Community Shared Solar and Urban Neighborhoods

by Ritu Jain on September 6, 2013

Aired on Sept. 4, 2013 1:15 PM to 2:45 PM ET

In this free 90 minute webinar, solar experts explore emerging approaches to Community Shared Solar. This solar development model allows consumers to lease or purchase the output of a solar project, with each participant receiving a share of the benefits-usually credited to their utility bill. The panelists discussed approaches that maximize the benefits for participants and for the community at large, in part through utility innovation.

Solar expert Dave Buemi, Senior Director, Federal Markets for Gehrlicher Solar Americas Corporation, moderated the session.

Panelists:

Joe Bourg, Chief Executive Officer, Millennium Energy, LLC
Jill Cliburn, Principal, Cliburn and Associates, LLC

David Beavers, Principal, The Cadmus Group

Download the Community Shared Solar and Urban Neighborhoods webinar pdf.

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{ 3 comments… read them below or add one }

Patti March 4, 2014 at 9:52 am

Do you mind if I quote a couple of your articles as long as I provide credit and sources back to your website?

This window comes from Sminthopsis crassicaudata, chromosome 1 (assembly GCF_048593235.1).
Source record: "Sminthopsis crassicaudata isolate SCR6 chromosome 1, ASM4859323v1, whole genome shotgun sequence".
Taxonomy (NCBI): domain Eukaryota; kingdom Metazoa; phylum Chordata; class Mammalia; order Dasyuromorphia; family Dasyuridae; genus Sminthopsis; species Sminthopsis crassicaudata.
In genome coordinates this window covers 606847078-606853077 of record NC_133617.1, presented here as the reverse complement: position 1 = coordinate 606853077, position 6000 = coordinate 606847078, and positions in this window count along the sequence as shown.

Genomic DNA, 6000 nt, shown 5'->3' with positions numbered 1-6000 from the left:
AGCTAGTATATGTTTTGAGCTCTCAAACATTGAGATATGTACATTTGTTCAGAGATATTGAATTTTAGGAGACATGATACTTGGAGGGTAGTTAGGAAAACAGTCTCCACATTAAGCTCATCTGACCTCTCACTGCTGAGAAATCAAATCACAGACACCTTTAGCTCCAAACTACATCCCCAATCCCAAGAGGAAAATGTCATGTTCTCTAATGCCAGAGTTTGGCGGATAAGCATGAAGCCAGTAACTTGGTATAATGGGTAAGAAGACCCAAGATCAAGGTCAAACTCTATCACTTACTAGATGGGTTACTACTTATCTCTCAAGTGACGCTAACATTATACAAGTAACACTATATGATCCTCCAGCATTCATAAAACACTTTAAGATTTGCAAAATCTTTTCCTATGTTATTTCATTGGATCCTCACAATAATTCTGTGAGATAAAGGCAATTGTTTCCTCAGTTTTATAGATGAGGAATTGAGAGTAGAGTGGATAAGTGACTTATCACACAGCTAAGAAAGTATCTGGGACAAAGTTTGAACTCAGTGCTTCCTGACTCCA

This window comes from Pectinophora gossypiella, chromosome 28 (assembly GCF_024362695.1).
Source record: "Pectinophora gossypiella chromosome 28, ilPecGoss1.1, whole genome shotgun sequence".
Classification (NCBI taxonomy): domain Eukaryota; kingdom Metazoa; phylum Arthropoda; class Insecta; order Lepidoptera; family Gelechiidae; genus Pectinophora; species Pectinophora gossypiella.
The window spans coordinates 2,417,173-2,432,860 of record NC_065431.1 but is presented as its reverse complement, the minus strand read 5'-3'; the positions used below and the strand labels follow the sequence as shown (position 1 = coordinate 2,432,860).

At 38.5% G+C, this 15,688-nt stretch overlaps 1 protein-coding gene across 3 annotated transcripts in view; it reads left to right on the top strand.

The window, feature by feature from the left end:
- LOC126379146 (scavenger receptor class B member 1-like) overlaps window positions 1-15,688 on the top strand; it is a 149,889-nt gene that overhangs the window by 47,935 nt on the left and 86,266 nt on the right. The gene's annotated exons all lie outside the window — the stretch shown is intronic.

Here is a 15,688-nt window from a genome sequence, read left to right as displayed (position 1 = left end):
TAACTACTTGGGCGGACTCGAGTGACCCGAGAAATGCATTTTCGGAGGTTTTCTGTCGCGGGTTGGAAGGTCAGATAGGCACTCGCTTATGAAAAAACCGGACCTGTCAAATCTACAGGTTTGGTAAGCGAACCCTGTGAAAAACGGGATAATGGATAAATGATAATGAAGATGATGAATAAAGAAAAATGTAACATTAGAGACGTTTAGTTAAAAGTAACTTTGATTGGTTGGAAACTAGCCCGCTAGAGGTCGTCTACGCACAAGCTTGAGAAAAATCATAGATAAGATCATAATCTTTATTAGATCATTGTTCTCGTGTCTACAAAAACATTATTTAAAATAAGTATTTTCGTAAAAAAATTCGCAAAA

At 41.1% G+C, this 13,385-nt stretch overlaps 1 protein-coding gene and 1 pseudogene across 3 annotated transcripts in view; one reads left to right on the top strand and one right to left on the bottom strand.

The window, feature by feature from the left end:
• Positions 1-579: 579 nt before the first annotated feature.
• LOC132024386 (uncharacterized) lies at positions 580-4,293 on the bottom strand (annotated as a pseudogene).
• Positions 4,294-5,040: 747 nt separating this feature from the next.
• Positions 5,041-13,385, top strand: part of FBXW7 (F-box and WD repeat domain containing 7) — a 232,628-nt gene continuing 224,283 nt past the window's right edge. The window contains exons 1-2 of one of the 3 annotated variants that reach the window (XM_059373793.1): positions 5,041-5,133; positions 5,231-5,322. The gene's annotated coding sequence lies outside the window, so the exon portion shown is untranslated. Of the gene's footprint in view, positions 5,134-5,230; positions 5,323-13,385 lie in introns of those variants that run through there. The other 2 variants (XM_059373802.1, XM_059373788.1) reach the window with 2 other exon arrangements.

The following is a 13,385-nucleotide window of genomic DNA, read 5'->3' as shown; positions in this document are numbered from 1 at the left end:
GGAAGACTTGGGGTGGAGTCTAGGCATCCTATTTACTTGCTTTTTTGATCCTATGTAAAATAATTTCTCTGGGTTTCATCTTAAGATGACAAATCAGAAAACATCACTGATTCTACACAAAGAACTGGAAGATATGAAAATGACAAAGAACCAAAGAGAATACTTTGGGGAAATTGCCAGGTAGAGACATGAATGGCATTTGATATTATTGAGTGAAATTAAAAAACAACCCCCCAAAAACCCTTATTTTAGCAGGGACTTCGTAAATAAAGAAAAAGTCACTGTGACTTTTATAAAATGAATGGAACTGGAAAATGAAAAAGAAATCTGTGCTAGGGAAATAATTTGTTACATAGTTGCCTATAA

My blog is in the very same niche as yours and my users would
truly benefit from a lot of the information you provide here.
Please let me know if this ok with you. Thanks!

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Edward Saltzberg April 6, 2014 at 8:13 pm

No problem in quoting what you find on the site. Also, we are kicking off a renewable energy series in May. I will take a loog at your blog and also send you the description of the series.

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Matty April 23, 2014 at 6:56 pm

Alexandra is almost right. You would have to get DC pweored lights and pumps, and it would only run when the sun is shining brightly. Solar panels do not produce AC power directly. If you really want to do it, you will need:1. Find out how much power your pump(s), heater, and lights draw. You must know this to size your system. You must have enough solar collection, enough battery power, and the correct size charge controller and inverter.2. Buy everything you need (Probably about $500 or more)3. Pay another $200 bucks or so to get it installed.4. Enjoy, it may pay for itself in 20 years.If you are serious about paying a lot more for your power to help the environment, You would probably be much better off to just talk to your power company about installing the smallest system you can in your house that would allow you to sell power to the grid. That way you don’t need batteries. The power you generate would just be a negative (credit) on your bill. It wouldn’t be specifically for the tanks, but would save the energy anyway.Good Question. Most people don’t know what it takes to use Solar and how expensive it is. I do. It is a great and wonderful thing, but not as easy as most would think.

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